Search
Purdue School of Engineering and Technology

Purdue School of Engineering and Technology

Fluid Mechanics

ME 31000 / 4 Cr. (3 Class, 2 Lab)

Continua, velocity fields, fluid statics, basic conservation laws for systems and control volumes, dimensional analysis.  Euler and Bernoulli equations, viscous flows, boundary layers, flows in channels and around submerged bodies, and one-dimensional gas dynamics.

Textbooks

Munson, Young, Okiishi and Huebsch, Fundamentals of Fluid Mechanics, Seventh Edition, John Wiley & Sons, 2012.

Goals

To teach students the basic knowledge of fluid statics and fluid dynamics for cases of non-viscous and viscous fluids and for cases of incompressible as well as compressible flow.

Outcomes

After completion of this course, the students should be able to:

  1. Describe the scope of fluid mechanics [a].
  2. Calculate the hydrostatic forces, pressures and moments on planar and curved submerged and floating surfaces [a, k].
  3. Decide when it is appropriate to use ideal flow concepts and the Bernoulli equation [a].
  4. Construct an appropriate control volume for a given engineering system and apply the principles of conservation of mass, momentum, and energy to this control volume in differential and integral forms [a].
  5. Present data or governing equations in non-dimensional form and apply dimensional analysis [a].
  6. Solve for internal flow in pipes and channels through simple solutions of the Navier-Stokes equations, the Moody chart and the head-loss equation [a].
  7. Solve for external (laminar and turbulent boundary layer) flows, evaluate lift and drag, know when there is possibility of flow separation [a].
  8. Describe the propagation of sound; apply the basic equations of 1D, steady compressible flow and isentropic flow with area change to solve for unknown properties using appropriate property relations [a, k]

Note: The letters within the brackets indicate the general program outcomes of mechanical engineering. See: ME Program Outcomes.

Topics

Topics

  1. Fundamental concepts - continuum model, characteristics of fluids (2 periods)
  2. Fluid statics - hydrostatic pressure, forces on submerged surfaces (3 periods)
  3. Flow fields and fundamental laws- systems and control volumes, conservation of mass, momentum equation and the first law of thermodynamics (5 periods)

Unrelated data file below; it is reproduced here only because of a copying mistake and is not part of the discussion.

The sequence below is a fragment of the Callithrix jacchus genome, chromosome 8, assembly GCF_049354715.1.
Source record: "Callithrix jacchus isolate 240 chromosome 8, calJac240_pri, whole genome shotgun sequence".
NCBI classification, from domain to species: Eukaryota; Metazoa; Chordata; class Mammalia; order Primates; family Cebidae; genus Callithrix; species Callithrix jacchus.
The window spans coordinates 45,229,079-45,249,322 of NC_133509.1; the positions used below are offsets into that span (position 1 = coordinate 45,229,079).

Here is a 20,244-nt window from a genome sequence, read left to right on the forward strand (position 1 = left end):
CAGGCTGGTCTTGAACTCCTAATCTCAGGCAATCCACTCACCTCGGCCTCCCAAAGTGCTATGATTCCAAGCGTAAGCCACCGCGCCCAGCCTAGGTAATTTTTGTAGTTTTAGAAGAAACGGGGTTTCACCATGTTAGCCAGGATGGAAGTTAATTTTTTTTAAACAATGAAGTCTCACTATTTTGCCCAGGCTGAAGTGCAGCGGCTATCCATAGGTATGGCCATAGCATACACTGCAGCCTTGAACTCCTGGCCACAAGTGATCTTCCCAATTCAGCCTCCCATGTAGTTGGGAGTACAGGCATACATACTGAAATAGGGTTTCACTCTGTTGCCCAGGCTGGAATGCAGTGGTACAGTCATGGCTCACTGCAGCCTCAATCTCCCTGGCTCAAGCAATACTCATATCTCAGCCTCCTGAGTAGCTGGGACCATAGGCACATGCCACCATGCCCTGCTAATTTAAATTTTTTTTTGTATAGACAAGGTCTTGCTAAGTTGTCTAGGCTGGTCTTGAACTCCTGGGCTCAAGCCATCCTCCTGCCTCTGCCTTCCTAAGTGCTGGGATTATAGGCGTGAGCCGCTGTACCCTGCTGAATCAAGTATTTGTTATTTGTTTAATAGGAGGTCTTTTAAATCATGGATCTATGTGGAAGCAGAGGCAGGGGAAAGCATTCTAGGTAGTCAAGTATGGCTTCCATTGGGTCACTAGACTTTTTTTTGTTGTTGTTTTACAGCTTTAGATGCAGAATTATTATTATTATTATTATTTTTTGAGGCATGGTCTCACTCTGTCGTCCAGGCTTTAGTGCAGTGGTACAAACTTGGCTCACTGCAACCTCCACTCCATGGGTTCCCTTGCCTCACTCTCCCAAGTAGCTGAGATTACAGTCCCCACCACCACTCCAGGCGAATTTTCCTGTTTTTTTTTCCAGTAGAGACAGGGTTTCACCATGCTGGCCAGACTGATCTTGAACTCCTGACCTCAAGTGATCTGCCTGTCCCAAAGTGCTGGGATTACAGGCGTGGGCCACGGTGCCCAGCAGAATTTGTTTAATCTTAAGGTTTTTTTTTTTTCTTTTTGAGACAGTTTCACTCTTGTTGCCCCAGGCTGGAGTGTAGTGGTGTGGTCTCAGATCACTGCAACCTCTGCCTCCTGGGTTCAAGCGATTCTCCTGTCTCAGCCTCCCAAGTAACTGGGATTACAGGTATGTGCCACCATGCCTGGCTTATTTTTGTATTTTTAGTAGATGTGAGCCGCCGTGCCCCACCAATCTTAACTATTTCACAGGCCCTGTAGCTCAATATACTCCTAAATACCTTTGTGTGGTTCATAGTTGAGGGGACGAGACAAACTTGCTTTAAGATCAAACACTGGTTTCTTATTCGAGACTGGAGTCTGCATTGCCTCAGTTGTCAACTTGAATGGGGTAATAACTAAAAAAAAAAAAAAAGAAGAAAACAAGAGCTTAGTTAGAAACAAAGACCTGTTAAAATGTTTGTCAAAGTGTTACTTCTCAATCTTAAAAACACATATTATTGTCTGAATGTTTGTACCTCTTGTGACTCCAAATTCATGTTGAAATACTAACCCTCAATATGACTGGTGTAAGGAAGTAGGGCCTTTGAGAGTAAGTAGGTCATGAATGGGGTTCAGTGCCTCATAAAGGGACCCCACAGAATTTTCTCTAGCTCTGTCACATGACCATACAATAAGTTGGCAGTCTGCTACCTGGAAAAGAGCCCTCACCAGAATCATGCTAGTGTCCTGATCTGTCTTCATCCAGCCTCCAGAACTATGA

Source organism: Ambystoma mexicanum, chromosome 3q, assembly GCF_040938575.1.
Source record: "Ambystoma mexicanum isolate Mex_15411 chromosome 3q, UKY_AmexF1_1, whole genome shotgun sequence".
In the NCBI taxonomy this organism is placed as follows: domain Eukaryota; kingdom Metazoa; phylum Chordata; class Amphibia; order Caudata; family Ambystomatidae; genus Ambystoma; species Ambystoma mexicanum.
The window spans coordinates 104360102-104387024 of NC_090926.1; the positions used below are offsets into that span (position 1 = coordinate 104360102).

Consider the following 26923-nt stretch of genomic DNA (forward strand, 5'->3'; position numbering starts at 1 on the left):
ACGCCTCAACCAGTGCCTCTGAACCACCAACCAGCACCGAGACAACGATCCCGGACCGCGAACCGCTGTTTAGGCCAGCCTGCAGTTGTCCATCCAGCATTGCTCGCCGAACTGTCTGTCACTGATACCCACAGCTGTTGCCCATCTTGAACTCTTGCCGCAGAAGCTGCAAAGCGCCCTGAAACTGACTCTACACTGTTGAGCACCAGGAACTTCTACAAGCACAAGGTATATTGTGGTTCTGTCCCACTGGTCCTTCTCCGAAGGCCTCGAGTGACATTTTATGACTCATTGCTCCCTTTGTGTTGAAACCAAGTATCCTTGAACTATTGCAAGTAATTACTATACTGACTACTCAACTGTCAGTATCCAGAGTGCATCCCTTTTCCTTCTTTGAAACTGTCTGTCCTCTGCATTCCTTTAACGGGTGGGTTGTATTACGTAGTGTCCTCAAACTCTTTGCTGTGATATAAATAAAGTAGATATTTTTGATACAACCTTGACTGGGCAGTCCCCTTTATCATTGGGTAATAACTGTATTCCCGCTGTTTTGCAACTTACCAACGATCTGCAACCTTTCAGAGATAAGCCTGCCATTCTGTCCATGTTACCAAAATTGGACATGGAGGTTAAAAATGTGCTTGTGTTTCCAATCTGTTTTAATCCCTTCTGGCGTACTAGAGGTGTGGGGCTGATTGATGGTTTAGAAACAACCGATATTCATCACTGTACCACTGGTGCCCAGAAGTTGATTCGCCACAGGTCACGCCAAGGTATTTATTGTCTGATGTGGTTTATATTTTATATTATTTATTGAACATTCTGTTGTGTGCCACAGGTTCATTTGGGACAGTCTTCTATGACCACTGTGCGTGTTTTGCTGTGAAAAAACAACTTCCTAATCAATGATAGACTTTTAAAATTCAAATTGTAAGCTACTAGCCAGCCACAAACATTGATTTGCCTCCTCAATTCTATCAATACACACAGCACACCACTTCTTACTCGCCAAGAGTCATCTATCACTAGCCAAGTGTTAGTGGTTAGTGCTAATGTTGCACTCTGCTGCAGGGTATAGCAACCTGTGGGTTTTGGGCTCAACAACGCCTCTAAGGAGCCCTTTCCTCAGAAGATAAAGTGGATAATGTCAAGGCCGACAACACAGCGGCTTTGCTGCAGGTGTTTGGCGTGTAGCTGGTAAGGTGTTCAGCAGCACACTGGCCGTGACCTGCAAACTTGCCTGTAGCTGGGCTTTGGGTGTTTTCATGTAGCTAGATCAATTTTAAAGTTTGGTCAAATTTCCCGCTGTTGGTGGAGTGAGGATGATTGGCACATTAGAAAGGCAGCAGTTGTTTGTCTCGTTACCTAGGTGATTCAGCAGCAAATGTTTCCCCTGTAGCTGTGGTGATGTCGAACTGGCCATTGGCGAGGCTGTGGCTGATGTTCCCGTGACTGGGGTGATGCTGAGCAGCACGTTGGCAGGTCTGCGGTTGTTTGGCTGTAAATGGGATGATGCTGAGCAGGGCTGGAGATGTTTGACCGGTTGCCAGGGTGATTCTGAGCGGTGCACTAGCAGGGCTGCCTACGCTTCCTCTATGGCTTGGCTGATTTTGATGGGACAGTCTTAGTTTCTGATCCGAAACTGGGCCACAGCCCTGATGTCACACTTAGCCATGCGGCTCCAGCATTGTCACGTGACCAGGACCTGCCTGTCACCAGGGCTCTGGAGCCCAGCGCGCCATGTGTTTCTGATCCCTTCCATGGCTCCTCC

4. Differential analysis of fluid flow, incompressible inviscid flow (4 periods)
  5. Dimensional analysis and similitude (2 periods)
  6. Flow in conduits and pipes - fully developed flow in pipes, minor losses, pipeline problems (4 periods)
  7. Boundary layers and flow over objects (4 periods)
  8. Introduction to compressible flow - speed of sound, stagnation properties (2 periods)
  9. Steady state, one-dimensional compressible flow - basic equations for isentropic flow, adiabatic flow with friction (2 periods)
  10. Tests (3 periods)
Laboratory Outcomes

After completion of this course, the students should be able to:

  1. Measure static pressure in fluid flows [b, a4]
  2. Measure hydrostatic fluid forces and verify experimental results with theory [b, a4]
  3. Measure head losses in pipe flows and apply the Bernoulli equation and control volume concepts to analyze data [b, a4]
  4. Work in teams and write individual laboratory reports to document experiments and analyses [b, d, g, k4]

Note: The letters within the brackets indicate the general program outcomes of mechanical engineering. See: ME Program Outcomes.

Laboratory Experiments
  1. Hydro-static Force and Center Pressure
  2. Jet Reaction
  3. Friction Factor of the Hose
  4. Pipe Flow from Open Tank
  5. Wind Tunnel
  6. Pressure Losses
  7. The Fluid Circuit System
  8. Falling Sphere Viscometer Expirement
  9. Water Tunnel, Delta Wing Effects
  10. Orifice and Jet Apparatus
Design Tools

CAE tool for modeling, design and analysis (eg. I-DEAS, Pro/ENGINEER)